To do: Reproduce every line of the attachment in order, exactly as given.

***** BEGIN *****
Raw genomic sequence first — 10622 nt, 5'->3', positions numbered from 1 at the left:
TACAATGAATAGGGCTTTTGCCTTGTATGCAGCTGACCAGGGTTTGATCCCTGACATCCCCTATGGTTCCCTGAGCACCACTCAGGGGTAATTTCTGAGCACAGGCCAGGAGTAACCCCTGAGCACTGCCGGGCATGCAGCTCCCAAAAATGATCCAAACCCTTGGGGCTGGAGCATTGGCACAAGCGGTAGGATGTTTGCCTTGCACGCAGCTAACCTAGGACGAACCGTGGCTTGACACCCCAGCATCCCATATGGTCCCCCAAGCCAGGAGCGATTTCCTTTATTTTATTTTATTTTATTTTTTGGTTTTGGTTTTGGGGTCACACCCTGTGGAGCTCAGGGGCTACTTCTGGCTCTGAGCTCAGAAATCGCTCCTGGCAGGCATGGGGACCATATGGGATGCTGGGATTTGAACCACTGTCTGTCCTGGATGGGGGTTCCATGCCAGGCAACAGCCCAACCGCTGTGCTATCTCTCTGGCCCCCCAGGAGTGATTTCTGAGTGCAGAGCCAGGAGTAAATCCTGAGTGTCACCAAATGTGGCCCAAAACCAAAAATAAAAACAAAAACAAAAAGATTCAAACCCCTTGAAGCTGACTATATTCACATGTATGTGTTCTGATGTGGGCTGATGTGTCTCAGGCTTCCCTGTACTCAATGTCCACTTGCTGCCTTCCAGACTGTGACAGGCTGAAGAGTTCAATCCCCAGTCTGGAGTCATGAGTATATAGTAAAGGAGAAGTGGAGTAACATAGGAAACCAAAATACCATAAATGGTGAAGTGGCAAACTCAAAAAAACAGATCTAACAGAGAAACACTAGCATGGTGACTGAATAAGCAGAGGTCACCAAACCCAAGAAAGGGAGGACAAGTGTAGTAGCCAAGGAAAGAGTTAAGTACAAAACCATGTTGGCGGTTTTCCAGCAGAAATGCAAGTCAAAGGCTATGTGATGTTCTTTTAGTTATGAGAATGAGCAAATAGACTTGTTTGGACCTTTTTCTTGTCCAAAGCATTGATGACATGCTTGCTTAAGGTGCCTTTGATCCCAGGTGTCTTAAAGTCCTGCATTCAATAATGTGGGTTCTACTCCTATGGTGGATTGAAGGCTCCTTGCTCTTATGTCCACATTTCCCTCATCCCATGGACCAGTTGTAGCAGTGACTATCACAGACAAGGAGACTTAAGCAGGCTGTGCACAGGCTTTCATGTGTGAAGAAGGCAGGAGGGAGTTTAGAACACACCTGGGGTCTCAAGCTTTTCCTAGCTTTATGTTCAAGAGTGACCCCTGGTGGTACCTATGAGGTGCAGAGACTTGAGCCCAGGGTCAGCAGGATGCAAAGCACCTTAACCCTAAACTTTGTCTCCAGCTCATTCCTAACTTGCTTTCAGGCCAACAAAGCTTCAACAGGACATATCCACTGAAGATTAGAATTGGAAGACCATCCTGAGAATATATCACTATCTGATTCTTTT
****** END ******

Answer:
Raw genomic sequence first — 10622 nt, 5'->3', positions numbered from 1 at the left:
TACAATGAATAGGGCTTTTGCCTTGTATGCAGCTGACCAGGGTTTGATCCCTGACATCCCCTATGGTTCCCTGAGCACCACTCAGGGGTAATTTCTGAGCACAGGCCAGGAGTAACCCCTGAGCACTGCCGGGCATGCAGCTCCCAAAAATGATCCAAACCCTTGGGGCTGGAGCATTGGCACAAGCGGTAGGATGTTTGCCTTGCACGCAGCTAACCTAGGACGAACCGTGGCTTGACACCCCAGCATCCCATATGGTCCCCCAAGCCAGGAGCGATTTCCTTTATTTTATTTTATTTTATTTTTTGGTTTTGGTTTTGGGGTCACACCCTGTGGAGCTCAGGGGCTACTTCTGGCTCTGAGCTCAGAAATCGCTCCTGGCAGGCATGGGGACCATATGGGATGCTGGGATTTGAACCACTGTCTGTCCTGGATGGGGGTTCCATGCCAGGCAACAGCCCAACCGCTGTGCTATCTCTCTGGCCCCCCAGGAGTGATTTCTGAGTGCAGAGCCAGGAGTAAATCCTGAGTGTCACCAAATGTGGCCCAAAACCAAAAATAAAAACAAAAACAAAAAGATTCAAACCCCTTGAAGCTGACTATATTCACATGTATGTGTTCTGATGTGGGCTGATGTGTCTCAGGCTTCCCTGTACTCAATGTCCACTTGCTGCCTTCCAGACTGTGACAGGCTGAAGAGTTCAATCCCCAGTCTGGAGTCATGAGTATATAGTAAAGGAGAAGTGGAGTAACATAGGAAACCAAAATACCATAAATGGTGAAGTGGCAAACTCAAAAAAACAGATCTAACAGAGAAACACTAGCATGGTGACTGAATAAGCAGAGGTCACCAAACCCAAGAAAGGGAGGACAAGTGTAGTAGCCAAGGAAAGAGTTAAGTACAAAACCATGTTGGCGGTTTTCCAGCAGAAATGCAAGTCAAAGGCTATGTGATGTTCTTTTAGTTATGAGAATGAGCAAATAGACTTGTTTGGACCTTTTTCTTGTCCAAAGCATTGATGACATGCTTGCTTAAGGTGCCTTTGATCCCAGGTGTCTTAAAGTCCTGCATTCAATAATGTGGGTTCTACTCCTATGGTGGATTGAAGGCTCCTTGCTCTTATGTCCACATTTCCCTCATCCCATGGACCAGTTGTAGCAGTGACTATCACAGACAAGGAGACTTAAGCAGGCTGTGCACAGGCTTTCATGTGTGAAGAAGGCAGGAGGGAGTTTAGAACACACCTGGGGTCTCAAGCTTTTCCTAGCTTTATGTTCAAGAGTGACCCCTGGTGGTACCTATGAGGTGCAGAGACTTGAGCCCAGGGTCAGCAGGATGCAAAGCACCTTAACCCTAAACTTTGTCTCCAGCTCATTCCTAACTTGCTTTCAGGCCAACAAAGCTTCAACAGGACATATCCACTGAAGATTAGAATTGGAAGACCATCCTGAGAATATATCACTATCTGATTCTTTT